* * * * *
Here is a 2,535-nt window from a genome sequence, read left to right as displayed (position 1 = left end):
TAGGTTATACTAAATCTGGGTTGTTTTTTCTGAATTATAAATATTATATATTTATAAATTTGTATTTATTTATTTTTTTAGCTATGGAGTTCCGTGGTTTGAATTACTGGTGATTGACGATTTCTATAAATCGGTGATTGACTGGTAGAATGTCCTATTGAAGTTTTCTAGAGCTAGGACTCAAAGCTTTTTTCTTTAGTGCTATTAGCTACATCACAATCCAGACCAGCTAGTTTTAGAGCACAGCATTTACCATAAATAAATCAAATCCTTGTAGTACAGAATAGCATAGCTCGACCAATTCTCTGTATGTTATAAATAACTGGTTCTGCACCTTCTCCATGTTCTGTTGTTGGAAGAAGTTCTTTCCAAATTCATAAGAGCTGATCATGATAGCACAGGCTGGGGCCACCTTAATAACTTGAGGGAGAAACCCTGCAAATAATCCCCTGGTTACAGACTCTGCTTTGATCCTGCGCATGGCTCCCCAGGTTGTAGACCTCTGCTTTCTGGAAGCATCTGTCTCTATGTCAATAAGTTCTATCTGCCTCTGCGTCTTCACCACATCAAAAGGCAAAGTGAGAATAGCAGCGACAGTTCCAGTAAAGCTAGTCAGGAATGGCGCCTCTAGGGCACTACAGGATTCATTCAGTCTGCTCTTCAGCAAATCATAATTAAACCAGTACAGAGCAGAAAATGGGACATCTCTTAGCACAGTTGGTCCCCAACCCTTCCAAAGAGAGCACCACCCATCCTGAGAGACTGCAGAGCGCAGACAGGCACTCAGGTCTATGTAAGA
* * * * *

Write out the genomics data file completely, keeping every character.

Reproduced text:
Here is a 2,535-nt window from a genome sequence, read left to right as displayed (position 1 = left end):
TAGGTTATACTAAATCTGGGTTGTTTTTTCTGAATTATAAATATTATATATTTATAAATTTGTATTTATTTATTTTTTTAGCTATGGAGTTCCGTGGTTTGAATTACTGGTGATTGACGATTTCTATAAATCGGTGATTGACTGGTAGAATGTCCTATTGAAGTTTTCTAGAGCTAGGACTCAAAGCTTTTTTCTTTAGTGCTATTAGCTACATCACAATCCAGACCAGCTAGTTTTAGAGCACAGCATTTACCATAAATAAATCAAATCCTTGTAGTACAGAATAGCATAGCTCGACCAATTCTCTGTATGTTATAAATAACTGGTTCTGCACCTTCTCCATGTTCTGTTGTTGGAAGAAGTTCTTTCCAAATTCATAAGAGCTGATCATGATAGCACAGGCTGGGGCCACCTTAATAACTTGAGGGAGAAACCCTGCAAATAATCCCCTGGTTACAGACTCTGCTTTGATCCTGCGCATGGCTCCCCAGGTTGTAGACCTCTGCTTTCTGGAAGCATCTGTCTCTATGTCAATAAGTTCTATCTGCCTCTGCGTCTTCACCACATCAAAAGGCAAAGTGAGAATAGCAGCGACAGTTCCAGTAAAGCTAGTCAGGAATGGCGCCTCTAGGGCACTACAGGATTCATTCAGTCTGCTCTTCAGCAAATCATAATTAAACCAGTACAGAGCAGAAAATGGGACATCTCTTAGCACAGTTGGTCCCCAACCCTTCCAAAGAGAGCACCACCCATCCTGAGAGACTGCAGAGCGCAGACAGGCACTCAGGTCTATGTAAGA